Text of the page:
Gettysburg's "Forgotten" President:
The front page of the January 17, 1952 Gettysburgian reported major news.
John Yovicsin, Class of 1940, had just been named as the new football coach,
succeeding the legendary Hen Bream in that post. Yovicsin's
appointment was featured only slightly less prominently than the other big news:
Walter Langsam, president of Wagner
College on Staten Island in New York, was the Gettysburg trustees' choice to succeed Henry
W.A. Hanson here.
The choice of Langsam was on the face of it a master stroke.
Langsam came to Gettysburg with impeccable credentials,
including an Ivy League Ph.D, stature as a widely published European historian,
an impressive record in his seven years at Wagner, and commitment to the
Lutheran faith. Asked by a New York newspaper why he would leave a place
where he was comfortable, Langsam cited the opportunity to advance his career by
heading the nation's oldest Lutheran college and his desire to live in a small
At Gettysburg College presidents had enjoyed long
tenures in office. Only one of Langsam's predecessors,
Samuel Hefelbower (1904-1910), served less than a decade. Hanson was currently
in his 29th year at Gettysburg's helm. While Langsam
could not predict the future, he anticipated putting his own stamp on Gettysburg in the time he
had at the college. But that was not to be; Langsam's time at
brief. Less than three years after arriving at Gettysburg, he resigned his post to accept the presidency
of the University
of Cincinnati and closed
out his career there, retiring in 1971. What happened?
Hindsight is often 20-20. It's more clear now
than it was at the time that Walter Langsam's goal of putting his stamp on
Gettysburg College-and moving it in directions that in some respects were
different than the patterns of the Hanson years-was the root of his undoing. For
Langsam was not only inheriting Henry Hanson's faculty, staff, and his Board of
Trustees, he was in effect inheriting Henry Hanson as well.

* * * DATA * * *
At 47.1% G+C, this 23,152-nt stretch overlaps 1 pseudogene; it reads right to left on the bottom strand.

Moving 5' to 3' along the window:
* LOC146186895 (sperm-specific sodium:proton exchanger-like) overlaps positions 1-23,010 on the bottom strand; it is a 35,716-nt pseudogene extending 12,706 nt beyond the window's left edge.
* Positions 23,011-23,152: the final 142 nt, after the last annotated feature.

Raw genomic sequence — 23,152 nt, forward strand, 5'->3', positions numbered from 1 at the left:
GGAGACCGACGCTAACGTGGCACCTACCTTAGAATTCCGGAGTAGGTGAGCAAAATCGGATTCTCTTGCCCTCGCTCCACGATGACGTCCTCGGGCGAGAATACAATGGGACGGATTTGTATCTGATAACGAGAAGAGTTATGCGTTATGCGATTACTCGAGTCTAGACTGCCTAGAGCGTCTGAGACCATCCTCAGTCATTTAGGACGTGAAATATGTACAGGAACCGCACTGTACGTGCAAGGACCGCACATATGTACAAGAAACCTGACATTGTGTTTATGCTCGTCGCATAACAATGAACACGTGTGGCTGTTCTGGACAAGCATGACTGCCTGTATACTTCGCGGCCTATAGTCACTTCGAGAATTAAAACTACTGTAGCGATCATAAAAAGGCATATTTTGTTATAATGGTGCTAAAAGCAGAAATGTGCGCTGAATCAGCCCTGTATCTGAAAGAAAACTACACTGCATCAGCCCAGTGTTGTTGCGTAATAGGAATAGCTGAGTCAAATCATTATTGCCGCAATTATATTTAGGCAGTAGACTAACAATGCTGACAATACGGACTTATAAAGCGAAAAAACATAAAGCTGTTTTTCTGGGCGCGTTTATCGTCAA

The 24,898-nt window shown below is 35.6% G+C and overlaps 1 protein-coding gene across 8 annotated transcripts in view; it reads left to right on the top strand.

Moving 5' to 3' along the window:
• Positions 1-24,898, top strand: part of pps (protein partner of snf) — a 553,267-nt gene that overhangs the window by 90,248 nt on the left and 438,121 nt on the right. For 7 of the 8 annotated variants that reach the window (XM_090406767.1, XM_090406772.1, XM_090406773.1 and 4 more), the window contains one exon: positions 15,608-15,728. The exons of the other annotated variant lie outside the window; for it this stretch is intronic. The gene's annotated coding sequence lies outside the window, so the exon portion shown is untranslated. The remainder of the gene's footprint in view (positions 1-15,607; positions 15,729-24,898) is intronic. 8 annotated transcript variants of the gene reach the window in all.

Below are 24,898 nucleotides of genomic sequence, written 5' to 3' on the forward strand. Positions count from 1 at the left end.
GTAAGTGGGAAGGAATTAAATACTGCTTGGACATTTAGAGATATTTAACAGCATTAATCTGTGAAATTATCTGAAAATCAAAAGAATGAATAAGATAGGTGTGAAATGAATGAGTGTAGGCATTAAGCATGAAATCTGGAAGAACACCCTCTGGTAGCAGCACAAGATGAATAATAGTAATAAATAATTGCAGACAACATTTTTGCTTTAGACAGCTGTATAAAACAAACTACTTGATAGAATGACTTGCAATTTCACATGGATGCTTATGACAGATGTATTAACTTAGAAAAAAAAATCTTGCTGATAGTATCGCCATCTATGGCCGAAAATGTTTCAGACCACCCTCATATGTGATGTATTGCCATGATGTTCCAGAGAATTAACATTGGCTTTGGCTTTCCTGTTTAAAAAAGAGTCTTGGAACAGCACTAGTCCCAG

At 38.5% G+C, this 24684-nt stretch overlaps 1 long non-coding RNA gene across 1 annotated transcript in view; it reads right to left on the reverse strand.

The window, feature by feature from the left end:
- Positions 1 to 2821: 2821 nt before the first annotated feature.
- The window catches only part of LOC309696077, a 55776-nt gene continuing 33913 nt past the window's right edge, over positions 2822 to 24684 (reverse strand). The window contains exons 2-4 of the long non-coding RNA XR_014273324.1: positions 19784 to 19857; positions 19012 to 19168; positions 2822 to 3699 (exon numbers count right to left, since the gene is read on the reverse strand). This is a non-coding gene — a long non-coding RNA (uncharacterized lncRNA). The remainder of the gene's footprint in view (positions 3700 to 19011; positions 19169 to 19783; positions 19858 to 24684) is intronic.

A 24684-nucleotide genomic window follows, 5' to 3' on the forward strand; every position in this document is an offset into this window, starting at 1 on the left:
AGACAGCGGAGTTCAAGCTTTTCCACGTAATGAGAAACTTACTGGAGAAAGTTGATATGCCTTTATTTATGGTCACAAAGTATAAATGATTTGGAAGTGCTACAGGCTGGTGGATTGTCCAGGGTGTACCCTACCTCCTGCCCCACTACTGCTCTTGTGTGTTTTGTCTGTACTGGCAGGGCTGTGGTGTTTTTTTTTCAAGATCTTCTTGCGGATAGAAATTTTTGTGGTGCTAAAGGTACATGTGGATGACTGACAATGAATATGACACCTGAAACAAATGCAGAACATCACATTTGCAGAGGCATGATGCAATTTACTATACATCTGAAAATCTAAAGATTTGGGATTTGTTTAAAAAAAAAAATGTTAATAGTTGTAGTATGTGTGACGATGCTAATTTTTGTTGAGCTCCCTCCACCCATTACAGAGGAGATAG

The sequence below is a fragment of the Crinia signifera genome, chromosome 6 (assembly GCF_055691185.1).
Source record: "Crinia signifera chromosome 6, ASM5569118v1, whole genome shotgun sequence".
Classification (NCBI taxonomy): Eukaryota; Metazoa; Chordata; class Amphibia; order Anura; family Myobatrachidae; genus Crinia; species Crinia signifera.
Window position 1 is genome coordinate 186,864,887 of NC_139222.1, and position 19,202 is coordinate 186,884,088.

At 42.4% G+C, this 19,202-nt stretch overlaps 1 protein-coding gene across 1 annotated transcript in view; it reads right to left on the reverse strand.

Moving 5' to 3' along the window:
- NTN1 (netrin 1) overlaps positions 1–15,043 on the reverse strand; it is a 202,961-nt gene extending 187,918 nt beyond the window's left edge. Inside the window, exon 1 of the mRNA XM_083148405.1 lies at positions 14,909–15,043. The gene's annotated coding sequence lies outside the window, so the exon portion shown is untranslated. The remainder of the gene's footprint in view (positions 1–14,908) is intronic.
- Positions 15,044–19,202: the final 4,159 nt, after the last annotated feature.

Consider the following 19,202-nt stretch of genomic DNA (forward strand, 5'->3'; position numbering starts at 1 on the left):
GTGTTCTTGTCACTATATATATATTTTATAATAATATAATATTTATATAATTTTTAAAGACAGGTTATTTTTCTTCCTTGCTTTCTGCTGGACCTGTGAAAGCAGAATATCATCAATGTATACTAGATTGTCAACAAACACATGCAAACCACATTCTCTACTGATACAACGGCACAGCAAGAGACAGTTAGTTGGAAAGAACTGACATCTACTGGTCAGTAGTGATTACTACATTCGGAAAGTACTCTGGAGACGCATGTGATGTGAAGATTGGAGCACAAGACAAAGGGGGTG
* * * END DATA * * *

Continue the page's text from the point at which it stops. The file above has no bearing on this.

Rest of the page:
Although Hanson moved to Harrisburg upon his retirement, he retained a
seat on the Board and as such was the man people often went to when there was a
complaint about the new president.
When Langsam arrived at a college he knew by
reputation as a strong liberal arts school, he was dismayed to learn that
whatever Gettysburg's reputation and current popularity
with prospective students, it faced a serious fiscal crisis.
Hanson's dream as president was to build a new chapel, a dream deferred
through the Depression years and World War II. Post war, Hanson
pursued the dream, hiring an architect to design a building that
would hold at some 1200 students-the maximum number he could imagine Gettysburg College would ever accommodate.
By Langsam's arrival in the Summer of 1952,
ground had been broken and construction commenced, though the college had not
come close to raising the nearly $600,000 the new building would cost.
Raising funds to pay for the Chapel would be one major task for Langsam -
but then money would factor into virtually everything during his tenure of
office. Faculty salaries had been stagnant under Hanson, the
college's residential facilities were manifestly inadequate for the needs of a
growing student population, and the institution's budgetary system was, to put
it mildly, irregular. (Athletic program funding, for example, was essentially
under the auspices not of the president but of Henry Bream, and there was no
system whereby departments made budget requests for the ensuing academic
year.) Funds had to be found to support the basics, including a new
campus heating system. Further, a more transparent system of disbursing monies
had to be established, Langsam concluded.
As president, Langsam was a change agent.
Henry Hanson had met the challenges before him with honesty and a measure
of ingenuity. But in truth, his educational principles and practices were
increasingly outdated. Langsam recognized this, instituting a